Sunday, July 22, 2012

Drinking from the Full Half of the Half Full Glass

If I wasn't consciously choosing to drink from the full half of the half full glass, I'd be pretty well in despair. This month was the month I fondly and feverishly imagined I would do a lot of catching up on bills. This was the month that the pathetic catch of the early part of the season would give way to a stampeding bounty of lobsters and cheddar. Unfortunately, the stampede got out of hand. We are catching way too many shedders too fast. As a result, the price is flabbergastingly low. My flabber is so gasted that I may need surgical intervention.

Lobsters are selling for what they did in the early 1980's. That McMonkeyed up time machine is not functioning evenly, however. Bait, fuel and boat payments are very much in the current day economically.

Not only is the price shocking, dealers are instituting rolling blackouts- days they won't buy at all. Add a week off in July when the lobstermen to tried to take action to stabilize price, and voila - a screwed up month.

So the cheddar thing? Not happening.

This was the year I'd have my first full season aboard Close Enough. Timing is everything. Time to get the glass half full again. Tomorrow it will still be July. I will still have the privilege of working on the ocean. February is still a long way off.


Check out the Unstuck posting for this time around

Friday, July 13, 2012

Time for a Rematch

"Oh, what a good boy am I" I was thinking a week ago yesterday. Despite the economic hardships of the lobster season, I'd got into the habit of buying bait and fuel ahead. The fuel keeps fine, since it has been in a similar form for x many million years in the ground. Herring is another matter. Herring keeps well either alive in the ocean, or heavily salted and in massive refrigerators. In a black plastic tote in the stern of my vessel in July for a week and change? The runoff had turned to a greasy brown shellac on the deck, not unlike what you'd find renovating a diner when you pull out a sink or friolater that's not been brought up to health code in several decades.

It's only $120, but I think I need to pitch what was my paid-ahead bait overboard. Why? Because our fleet has not left the harbor since last Friday. The fishermen have engaged in a tie-up to allow an oversupply of lobsters to correct itself, the price to stabilize and to permit the all-powerful dealers and processors to pull their heads back out where  the sun does shine.

If my history is correct, the last time this was done was 1957. The tie-up triggered an unusually prompt response from the federal government who, rather than examining the real cause of market distortions, instead elected to indict fishermen for Sherman Act antitrust violations. This law, designed to deal with oil monopolies and other abuses of emperors, oligarchs and the ultrawealthy was now directed at independent guys in small boats, none of whom had anything remotely like market influence. Or even a fancy cigar and top hat.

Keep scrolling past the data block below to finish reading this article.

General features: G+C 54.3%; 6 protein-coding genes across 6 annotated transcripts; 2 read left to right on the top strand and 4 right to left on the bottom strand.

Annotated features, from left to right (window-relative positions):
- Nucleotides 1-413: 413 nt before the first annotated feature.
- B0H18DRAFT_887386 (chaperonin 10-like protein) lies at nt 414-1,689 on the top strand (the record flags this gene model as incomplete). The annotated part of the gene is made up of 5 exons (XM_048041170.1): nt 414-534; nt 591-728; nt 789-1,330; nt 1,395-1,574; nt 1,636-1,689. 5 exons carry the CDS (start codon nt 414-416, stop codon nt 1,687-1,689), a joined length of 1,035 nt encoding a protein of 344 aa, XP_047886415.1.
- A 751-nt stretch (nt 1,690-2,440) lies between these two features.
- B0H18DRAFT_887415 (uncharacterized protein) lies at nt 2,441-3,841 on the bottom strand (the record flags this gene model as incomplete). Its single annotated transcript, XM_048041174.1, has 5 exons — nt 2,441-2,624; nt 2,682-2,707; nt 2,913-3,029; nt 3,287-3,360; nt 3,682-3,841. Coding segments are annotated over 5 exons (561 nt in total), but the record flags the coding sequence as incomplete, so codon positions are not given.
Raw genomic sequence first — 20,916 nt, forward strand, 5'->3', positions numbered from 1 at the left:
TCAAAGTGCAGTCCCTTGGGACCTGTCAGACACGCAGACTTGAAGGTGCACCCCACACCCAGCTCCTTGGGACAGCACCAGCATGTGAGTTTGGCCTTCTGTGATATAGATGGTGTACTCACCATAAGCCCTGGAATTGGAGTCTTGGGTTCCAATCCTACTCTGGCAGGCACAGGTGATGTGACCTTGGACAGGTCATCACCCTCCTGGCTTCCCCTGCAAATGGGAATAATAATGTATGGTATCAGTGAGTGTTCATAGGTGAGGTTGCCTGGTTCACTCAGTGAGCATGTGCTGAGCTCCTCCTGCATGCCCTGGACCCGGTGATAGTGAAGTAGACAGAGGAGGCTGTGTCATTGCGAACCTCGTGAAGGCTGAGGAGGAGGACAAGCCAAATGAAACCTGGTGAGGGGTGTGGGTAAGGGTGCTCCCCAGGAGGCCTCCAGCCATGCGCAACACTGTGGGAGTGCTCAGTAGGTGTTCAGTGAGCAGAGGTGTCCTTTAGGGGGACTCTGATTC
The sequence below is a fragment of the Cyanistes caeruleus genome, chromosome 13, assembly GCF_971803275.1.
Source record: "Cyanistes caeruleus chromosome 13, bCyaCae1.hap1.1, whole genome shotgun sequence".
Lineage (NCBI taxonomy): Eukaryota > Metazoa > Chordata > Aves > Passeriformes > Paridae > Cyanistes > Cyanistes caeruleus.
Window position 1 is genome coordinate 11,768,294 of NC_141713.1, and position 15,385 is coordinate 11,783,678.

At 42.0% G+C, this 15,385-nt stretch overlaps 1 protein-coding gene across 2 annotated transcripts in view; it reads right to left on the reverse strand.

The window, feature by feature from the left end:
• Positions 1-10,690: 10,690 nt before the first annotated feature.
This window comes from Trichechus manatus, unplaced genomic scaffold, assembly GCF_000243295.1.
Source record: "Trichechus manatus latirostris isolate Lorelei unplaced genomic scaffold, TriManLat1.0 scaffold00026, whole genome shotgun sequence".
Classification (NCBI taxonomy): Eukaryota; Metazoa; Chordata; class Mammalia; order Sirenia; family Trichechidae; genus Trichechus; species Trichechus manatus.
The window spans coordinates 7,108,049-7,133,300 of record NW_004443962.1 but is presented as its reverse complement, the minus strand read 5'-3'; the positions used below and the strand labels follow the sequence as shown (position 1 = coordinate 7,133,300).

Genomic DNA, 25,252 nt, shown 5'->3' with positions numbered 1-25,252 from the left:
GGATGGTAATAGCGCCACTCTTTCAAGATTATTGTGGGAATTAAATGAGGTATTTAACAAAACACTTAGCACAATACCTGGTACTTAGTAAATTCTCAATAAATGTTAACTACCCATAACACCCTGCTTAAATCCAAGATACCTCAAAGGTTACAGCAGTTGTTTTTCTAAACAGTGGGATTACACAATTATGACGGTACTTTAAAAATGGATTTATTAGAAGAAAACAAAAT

It was a misuse of the law to intimidate fishermen out of participating in their own free market. It won't happen again.

The key legal question is: Is the tie-up natural or artificial? Is it the product of advocacy and solidarity and basic free market economics, or of conspiratorial agreement to manipulate supply and force a price?

It is one of the poorer kept secrets that dealers and processors communicate regarding price in order to manage their involvement in this market. Fishermen are entitled to do the same as long as there is no coercion or contract.

It is time to undo the 50 year old misrepresentation used to intimidate fishermen out of taking an active role in their own market. The Maine Department of Marine Resources issued a memo directed exclusively at fishermen, threatening "swift enforcement" and floating the idea of antitrust indictments.

I say bring it on. Fishermen have a right to take an active role in the market that their hard work and risk make possible.

Monday, July 9, 2012


No, lobstermen do not have to get in the boat if the price isn't reasonable. Lobstermen don't have to duct-tape their mouths shut about it either.

There is nothing illegal about a public call to tie up for the purpose of letting the temporary oversupply of lobsters correct itself, letting the processors catch up and allowing the price to come back into balance with the value of the product. This is actually an example of lobster harvesters being intelligent market players instead of passively waiting for things to get better.

There is no such thing as an illegal lobster "strike" because harvesters are not regulated as to their production schedule with the exception of the state law prohibiting harvests on Sundays between June 1 and August 31.

This is not price-fixing because there is no conspiratorial attempt to artificially set a price. It is simply an adjustment to the harvest for the purpose of allowing the market to correct itself.

Lobstermen are under no obligation to accept any particular price because they are participants in what is supposed to be a free market. Lobstermen also have a constitutional right to communicate about their concerns regarding market conditions.
 Now, let's eat. Eat local.